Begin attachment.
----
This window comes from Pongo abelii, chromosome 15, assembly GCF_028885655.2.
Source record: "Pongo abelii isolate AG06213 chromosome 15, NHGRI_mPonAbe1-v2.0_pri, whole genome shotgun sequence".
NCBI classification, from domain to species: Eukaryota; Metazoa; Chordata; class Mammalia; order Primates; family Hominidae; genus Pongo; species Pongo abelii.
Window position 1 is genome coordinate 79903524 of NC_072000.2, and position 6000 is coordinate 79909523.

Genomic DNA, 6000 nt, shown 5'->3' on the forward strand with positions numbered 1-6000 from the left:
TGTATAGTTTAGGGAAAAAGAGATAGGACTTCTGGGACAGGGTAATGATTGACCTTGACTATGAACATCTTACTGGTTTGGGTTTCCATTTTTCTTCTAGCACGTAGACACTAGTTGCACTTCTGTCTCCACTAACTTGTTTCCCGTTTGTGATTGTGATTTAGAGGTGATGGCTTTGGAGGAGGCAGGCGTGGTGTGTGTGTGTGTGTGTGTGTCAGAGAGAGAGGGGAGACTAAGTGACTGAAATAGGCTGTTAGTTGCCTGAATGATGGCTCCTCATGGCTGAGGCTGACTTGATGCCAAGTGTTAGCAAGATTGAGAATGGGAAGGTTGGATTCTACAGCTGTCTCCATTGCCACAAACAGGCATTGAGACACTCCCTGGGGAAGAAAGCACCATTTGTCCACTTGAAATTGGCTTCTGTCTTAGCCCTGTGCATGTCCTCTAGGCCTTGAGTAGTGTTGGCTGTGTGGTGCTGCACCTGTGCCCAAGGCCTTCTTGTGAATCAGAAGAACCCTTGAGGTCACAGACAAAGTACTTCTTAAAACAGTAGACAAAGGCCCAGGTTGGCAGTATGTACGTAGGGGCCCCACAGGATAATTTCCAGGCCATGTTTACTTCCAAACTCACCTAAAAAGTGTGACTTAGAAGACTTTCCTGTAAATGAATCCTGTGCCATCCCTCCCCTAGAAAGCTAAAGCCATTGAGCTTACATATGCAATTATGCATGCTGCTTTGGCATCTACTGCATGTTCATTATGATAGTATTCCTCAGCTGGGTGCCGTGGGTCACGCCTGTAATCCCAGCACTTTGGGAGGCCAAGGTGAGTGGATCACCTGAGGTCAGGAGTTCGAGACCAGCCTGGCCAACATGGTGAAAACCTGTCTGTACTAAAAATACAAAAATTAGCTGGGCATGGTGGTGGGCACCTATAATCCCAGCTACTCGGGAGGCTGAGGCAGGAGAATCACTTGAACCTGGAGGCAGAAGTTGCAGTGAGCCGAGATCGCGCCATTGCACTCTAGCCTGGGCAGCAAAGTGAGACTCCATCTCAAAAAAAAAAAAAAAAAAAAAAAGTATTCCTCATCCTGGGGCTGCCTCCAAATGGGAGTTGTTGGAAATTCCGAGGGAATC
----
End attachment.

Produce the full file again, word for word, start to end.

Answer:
This window comes from Pongo abelii, chromosome 15, assembly GCF_028885655.2.
Source record: "Pongo abelii isolate AG06213 chromosome 15, NHGRI_mPonAbe1-v2.0_pri, whole genome shotgun sequence".
NCBI classification, from domain to species: Eukaryota; Metazoa; Chordata; class Mammalia; order Primates; family Hominidae; genus Pongo; species Pongo abelii.
Window position 1 is genome coordinate 79903524 of NC_072000.2, and position 6000 is coordinate 79909523.

Genomic DNA, 6000 nt, shown 5'->3' on the forward strand with positions numbered 1-6000 from the left:
TGTATAGTTTAGGGAAAAAGAGATAGGACTTCTGGGACAGGGTAATGATTGACCTTGACTATGAACATCTTACTGGTTTGGGTTTCCATTTTTCTTCTAGCACGTAGACACTAGTTGCACTTCTGTCTCCACTAACTTGTTTCCCGTTTGTGATTGTGATTTAGAGGTGATGGCTTTGGAGGAGGCAGGCGTGGTGTGTGTGTGTGTGTGTGTGTCAGAGAGAGAGGGGAGACTAAGTGACTGAAATAGGCTGTTAGTTGCCTGAATGATGGCTCCTCATGGCTGAGGCTGACTTGATGCCAAGTGTTAGCAAGATTGAGAATGGGAAGGTTGGATTCTACAGCTGTCTCCATTGCCACAAACAGGCATTGAGACACTCCCTGGGGAAGAAAGCACCATTTGTCCACTTGAAATTGGCTTCTGTCTTAGCCCTGTGCATGTCCTCTAGGCCTTGAGTAGTGTTGGCTGTGTGGTGCTGCACCTGTGCCCAAGGCCTTCTTGTGAATCAGAAGAACCCTTGAGGTCACAGACAAAGTACTTCTTAAAACAGTAGACAAAGGCCCAGGTTGGCAGTATGTACGTAGGGGCCCCACAGGATAATTTCCAGGCCATGTTTACTTCCAAACTCACCTAAAAAGTGTGACTTAGAAGACTTTCCTGTAAATGAATCCTGTGCCATCCCTCCCCTAGAAAGCTAAAGCCATTGAGCTTACATATGCAATTATGCATGCTGCTTTGGCATCTACTGCATGTTCATTATGATAGTATTCCTCAGCTGGGTGCCGTGGGTCACGCCTGTAATCCCAGCACTTTGGGAGGCCAAGGTGAGTGGATCACCTGAGGTCAGGAGTTCGAGACCAGCCTGGCCAACATGGTGAAAACCTGTCTGTACTAAAAATACAAAAATTAGCTGGGCATGGTGGTGGGCACCTATAATCCCAGCTACTCGGGAGGCTGAGGCAGGAGAATCACTTGAACCTGGAGGCAGAAGTTGCAGTGAGCCGAGATCGCGCCATTGCACTCTAGCCTGGGCAGCAAAGTGAGACTCCATCTCAAAAAAAAAAAAAAAAAAAAAAAGTATTCCTCATCCTGGGGCTGCCTCCAAATGGGAGTTGTTGGAAATTCCGAGGGAATC